Weekend wine: Huaso de Sauzal Garnacha 2013
August 10, 2017
It was such a lovely surprise that I had to share this wine with you. Grenache (Garnacha in Spanish) wines generally come from hot places like Spain, the Rhône and Australia. They can be high in alcohol, rather short on acidity and, as this is a thin-skinned variety, light on colour and tannins. All-in-all, there are a lot of rather boring Grenache wines out there. Not a word you could use to describe the seductive Huaso de Sauzal Garnacha.
The secret, apparently, is to use grapes from old vines and to keep the yields low. After years of being treated as only good as a cheap and cheerful component for red blends, Grenache is now being rediscovered around the world.
I haven’t been able to find out very much about this particular wine. I understand it’s been made with grapes from old, dry-farmed vines in the Maule Valley in Chile and produced using traditional winemaking methods, but that is all I can tell you for sure.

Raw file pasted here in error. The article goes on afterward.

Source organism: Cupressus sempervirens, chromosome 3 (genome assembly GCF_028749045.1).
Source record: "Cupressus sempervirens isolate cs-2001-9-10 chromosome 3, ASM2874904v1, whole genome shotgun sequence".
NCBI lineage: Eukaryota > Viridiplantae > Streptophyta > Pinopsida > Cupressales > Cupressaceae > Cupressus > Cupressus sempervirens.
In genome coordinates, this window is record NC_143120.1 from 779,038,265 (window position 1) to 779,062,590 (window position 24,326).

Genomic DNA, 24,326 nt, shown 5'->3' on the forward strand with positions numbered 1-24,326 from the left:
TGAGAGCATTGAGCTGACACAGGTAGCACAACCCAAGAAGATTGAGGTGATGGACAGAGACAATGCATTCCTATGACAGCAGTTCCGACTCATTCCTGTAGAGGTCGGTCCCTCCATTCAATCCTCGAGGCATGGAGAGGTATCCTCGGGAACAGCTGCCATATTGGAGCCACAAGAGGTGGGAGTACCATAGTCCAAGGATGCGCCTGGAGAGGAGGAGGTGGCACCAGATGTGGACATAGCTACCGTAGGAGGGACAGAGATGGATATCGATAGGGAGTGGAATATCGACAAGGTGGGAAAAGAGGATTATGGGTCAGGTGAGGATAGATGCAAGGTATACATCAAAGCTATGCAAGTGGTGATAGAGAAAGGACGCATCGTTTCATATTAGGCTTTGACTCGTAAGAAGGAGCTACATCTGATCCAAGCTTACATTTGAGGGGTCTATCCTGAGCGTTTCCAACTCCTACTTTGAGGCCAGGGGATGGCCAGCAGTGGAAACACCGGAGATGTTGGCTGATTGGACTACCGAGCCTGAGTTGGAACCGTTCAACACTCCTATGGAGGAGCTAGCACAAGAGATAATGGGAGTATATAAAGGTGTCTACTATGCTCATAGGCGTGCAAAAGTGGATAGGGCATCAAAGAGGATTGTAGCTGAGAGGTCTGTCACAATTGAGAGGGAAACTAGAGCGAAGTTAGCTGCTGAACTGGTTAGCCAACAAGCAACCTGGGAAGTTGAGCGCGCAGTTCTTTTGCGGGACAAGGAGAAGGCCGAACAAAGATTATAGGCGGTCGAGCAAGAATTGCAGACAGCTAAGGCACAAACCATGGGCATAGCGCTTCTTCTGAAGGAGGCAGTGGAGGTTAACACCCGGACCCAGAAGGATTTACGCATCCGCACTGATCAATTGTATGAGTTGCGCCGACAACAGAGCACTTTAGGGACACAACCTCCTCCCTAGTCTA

This wine would go well with quite a range of different dishes – a vegetable bake or roast red meat, for instance. In my case, it paired beautifully with a mixed buffet – hams, salamis, salad, olives and bread.
The wine is medium ruby in colour, deeper than a lot of Grenache wines. It has a pronounced and complex nose packed with aromas of red and blue fruit: cherries, strawberries, blueberries and cranberries. There’s a herbal hint I can’t quite identify (liquorice, rhubarb?) and a sweet note of baking spice. A hint of violets came through as the wine evolved. This is a dry, medium-bodied wine with fresh acidity and medium tannins and 13.5% alcohol. Nice and flavoursome with lots of sweet and juicy red and blue fruit and some spicy notes. Medium finish.
Where can you buy it?
This wine is stocked in small, niche wine stores. In Chile, the Cava del Pescador stocks Huaso de Sauzal Garnacha, as does BBVinos. Indie Wineries in the US also has it on their website. Enotria & Co in the UK stock other wines by the same producer.